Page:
33 – Developing an organisational performance measurement system. Some ideas.

Posted by Lancing Farrell                                                                                     820 words

I have been thumbing through ‘Improving Performance – How to Manage the White Space on the Organisation Chart’ by Geary A. Rummler and Alan P. Brache, in particular the chapter about performance measurement. In it they describe measurement is the single greatest determinant of an organisation’s effectiveness as a system, and as the primary tool for ‘communicating direction, establishing accountability, defining roles, allocating resources, monitoring/evaluating performance, and taking improvement action’.

I haven’t seen a local government that has actively used performance measurement this way. Instead, it tends to be driven by external accountability requirements. We use the performance measurement that we do to convince others that we are doing what we should. Rummler and Brache also talk about the fact that most organisations developing a performance measurement system start with an ‘almost overwhelming network of financial measures, and measures driven by past problems, shifting emphases of new managers, and new corporate programs for quality or customer service’.   Any council that has attempted to put together a business performance reporting framework will have found this. Across the organisation, we measure so many activities, but usually we measure things that don’t help to manage or improve performance.

I think the main point is that measures drive behaviours (and lack of measures drive behaviours!) and unless the measures are focussed on business outcomes, they will drive purposeless (non-value adding) and potentially conflicting behaviours. To help sort this out, Rummler and Brache have developed a really simple and doable process that can be used to develop measures and create a performance measurement system in local government. It has four steps:

  1. Identify the most significant outputs of the organisation at the organisation level (i.e. the corporate goals and strategies, objectives for relationships with the community and stakeholders, and the functional structure of the organisation), process level (i.e. the cross-functional processes where work gets done to deliver services), and job performance level (i.e. the individuals performing the work).
  2. Identify the ‘critical dimensions’ of performance for each of these outputs (these must be derived from customer expectations and the realities of business needs/limits)
  3. Develop measures for each critical dimension by asking ‘what indicators will tell us if our customers find our service … ( insert the critical dimension – e.g. convenient, timely, accessible, etc.)?
  4. Develop standards for each measure that are specific about the performance expectation.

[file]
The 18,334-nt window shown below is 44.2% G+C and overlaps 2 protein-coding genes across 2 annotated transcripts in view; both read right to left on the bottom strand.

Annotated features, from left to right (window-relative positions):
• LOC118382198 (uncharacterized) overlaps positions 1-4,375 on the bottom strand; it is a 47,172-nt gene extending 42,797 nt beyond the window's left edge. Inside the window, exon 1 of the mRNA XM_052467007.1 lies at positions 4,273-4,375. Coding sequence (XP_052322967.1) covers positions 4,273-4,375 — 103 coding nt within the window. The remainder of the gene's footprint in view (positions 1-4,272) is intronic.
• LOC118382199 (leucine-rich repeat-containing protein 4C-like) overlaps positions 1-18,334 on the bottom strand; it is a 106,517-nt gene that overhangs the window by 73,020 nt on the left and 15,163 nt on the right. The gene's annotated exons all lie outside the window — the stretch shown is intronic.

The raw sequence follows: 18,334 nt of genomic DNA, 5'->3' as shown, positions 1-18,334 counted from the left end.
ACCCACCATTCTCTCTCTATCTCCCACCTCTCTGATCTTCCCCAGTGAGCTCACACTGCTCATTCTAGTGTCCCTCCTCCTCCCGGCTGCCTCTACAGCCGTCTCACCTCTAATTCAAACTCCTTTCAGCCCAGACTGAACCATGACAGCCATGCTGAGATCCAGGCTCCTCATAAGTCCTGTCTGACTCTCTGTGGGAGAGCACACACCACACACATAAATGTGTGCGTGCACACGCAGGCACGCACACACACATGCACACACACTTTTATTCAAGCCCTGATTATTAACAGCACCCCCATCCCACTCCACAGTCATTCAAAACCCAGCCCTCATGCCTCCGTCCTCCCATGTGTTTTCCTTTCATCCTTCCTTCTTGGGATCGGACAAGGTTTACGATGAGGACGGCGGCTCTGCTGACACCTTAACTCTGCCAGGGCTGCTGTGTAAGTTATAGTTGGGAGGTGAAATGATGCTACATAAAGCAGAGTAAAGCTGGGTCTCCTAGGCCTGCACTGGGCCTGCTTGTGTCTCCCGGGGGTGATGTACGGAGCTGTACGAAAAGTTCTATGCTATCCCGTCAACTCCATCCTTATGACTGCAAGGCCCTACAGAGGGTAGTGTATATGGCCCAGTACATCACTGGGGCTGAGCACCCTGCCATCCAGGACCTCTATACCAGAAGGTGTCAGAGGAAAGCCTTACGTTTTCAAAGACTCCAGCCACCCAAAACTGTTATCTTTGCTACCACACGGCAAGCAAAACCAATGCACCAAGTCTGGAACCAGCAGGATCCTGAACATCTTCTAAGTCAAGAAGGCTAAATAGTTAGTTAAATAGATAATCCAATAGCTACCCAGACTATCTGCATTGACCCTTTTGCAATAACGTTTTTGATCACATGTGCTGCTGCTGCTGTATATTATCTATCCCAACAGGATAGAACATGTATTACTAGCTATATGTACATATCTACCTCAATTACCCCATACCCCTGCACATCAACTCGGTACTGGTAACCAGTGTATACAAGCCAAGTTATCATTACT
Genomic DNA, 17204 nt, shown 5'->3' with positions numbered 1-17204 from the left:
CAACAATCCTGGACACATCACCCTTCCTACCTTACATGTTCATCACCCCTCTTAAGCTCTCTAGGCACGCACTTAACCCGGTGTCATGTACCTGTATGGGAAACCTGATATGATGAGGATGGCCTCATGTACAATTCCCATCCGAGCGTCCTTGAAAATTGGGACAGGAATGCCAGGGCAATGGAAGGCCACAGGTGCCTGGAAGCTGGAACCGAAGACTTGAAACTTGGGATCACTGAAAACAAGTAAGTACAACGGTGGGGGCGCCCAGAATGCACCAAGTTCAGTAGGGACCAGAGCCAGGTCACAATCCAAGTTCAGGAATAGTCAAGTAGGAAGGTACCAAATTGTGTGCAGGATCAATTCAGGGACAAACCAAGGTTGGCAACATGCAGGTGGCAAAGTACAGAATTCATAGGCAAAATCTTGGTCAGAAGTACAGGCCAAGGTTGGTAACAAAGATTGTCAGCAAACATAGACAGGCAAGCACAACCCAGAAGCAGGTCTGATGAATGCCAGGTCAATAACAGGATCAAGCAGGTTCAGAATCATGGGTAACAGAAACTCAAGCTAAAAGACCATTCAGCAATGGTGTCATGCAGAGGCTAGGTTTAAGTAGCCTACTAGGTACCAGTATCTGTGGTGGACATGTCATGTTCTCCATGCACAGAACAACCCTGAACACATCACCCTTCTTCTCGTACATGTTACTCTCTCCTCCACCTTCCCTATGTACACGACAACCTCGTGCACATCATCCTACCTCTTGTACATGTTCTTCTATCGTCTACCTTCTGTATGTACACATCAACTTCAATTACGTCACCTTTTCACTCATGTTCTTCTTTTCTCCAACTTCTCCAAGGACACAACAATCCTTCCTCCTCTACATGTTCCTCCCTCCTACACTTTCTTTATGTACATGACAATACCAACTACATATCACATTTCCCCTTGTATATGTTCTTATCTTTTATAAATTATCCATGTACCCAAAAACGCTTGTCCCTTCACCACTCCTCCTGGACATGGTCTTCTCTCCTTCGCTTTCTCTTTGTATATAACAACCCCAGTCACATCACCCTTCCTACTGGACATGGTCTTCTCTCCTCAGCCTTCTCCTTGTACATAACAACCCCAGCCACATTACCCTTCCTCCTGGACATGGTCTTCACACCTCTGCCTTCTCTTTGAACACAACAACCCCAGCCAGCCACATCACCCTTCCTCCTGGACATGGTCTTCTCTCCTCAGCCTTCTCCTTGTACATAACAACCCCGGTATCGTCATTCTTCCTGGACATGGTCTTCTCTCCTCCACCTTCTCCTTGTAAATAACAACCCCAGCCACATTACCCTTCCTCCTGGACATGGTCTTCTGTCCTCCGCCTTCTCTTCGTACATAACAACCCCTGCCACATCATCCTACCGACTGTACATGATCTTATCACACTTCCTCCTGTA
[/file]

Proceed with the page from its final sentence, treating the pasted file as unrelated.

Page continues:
This approach is simple but quite detailed and suited to a service organisation as diverse as local government. If a services is defined as an end-to-end process or set of processes producing common output (or value), this approach enables each service set to be managed for the performance relevant to its customers.

A complementary performance measurement system that focuses on the organisation level is proposed by Mark H. Moore. His ‘Public Value Scorecard’ has been designed to measure achievement of organisational mission. He believes the mission should describe the value that the organisation will create for the community using the resources and authority given to it by the community. If you follow John Seddon, this would translate to the ‘purpose’ of the organisation. Moore focuses on measurement of outputs and outcomes that ‘alter social conditions in collectively desired directions’, rather than simple measures of inputs, processes and outputs.

The Public Value Scorecard has three elements. A ‘public value account’, which matches the use of community assets and the associated costs, with the achievement of collectively valued social outcomes; a ‘legitimacy and support’ scorecard (the external demands for accountability in the authorising environment of the organisation) and an ‘operational capacity’ scorecard (the ‘value chain’ that links the inputs of public resources into a production system that produces transactions with clients and, ultimately, creates socially desired outcomes). It is a local government ‘balanced scorecard’ (Moore developed it from the work of Kaplan and Norton).

Measurement of performance is essential to know whether or not purpose is being achieved, value is produced, or goals are achieved. The Public Value Scorecard provides a useful and easy to use way to measure the performance of the whole organisation. It is comprehensive, and has been designed for public services. Rummler and Brache provide a complementary approach to measure operational performance in the cross-organisational processes producing services. Both approaches are easy to use and would eliminate the flurry of activity to measure everything we can and tell people about it.

If local government was a car, we would be driving it and measuring things like tyre air pressure, the thickness of body paint, and wear in wheel bearings without a dashboard showing speed, fuel levels and whether the engine is overheating – information we need so that we know we are not breaking the law and can be confident we will reach our destination.

Moore, Mark H. 2013. Recognising Public Value.

Rummler, Geary A., and Brache, Alan P. 1995. Improving Performance – How to Manage the White Space on the Organisation Chart.

Seddon, John 2014. The Whitehall Effect.


 

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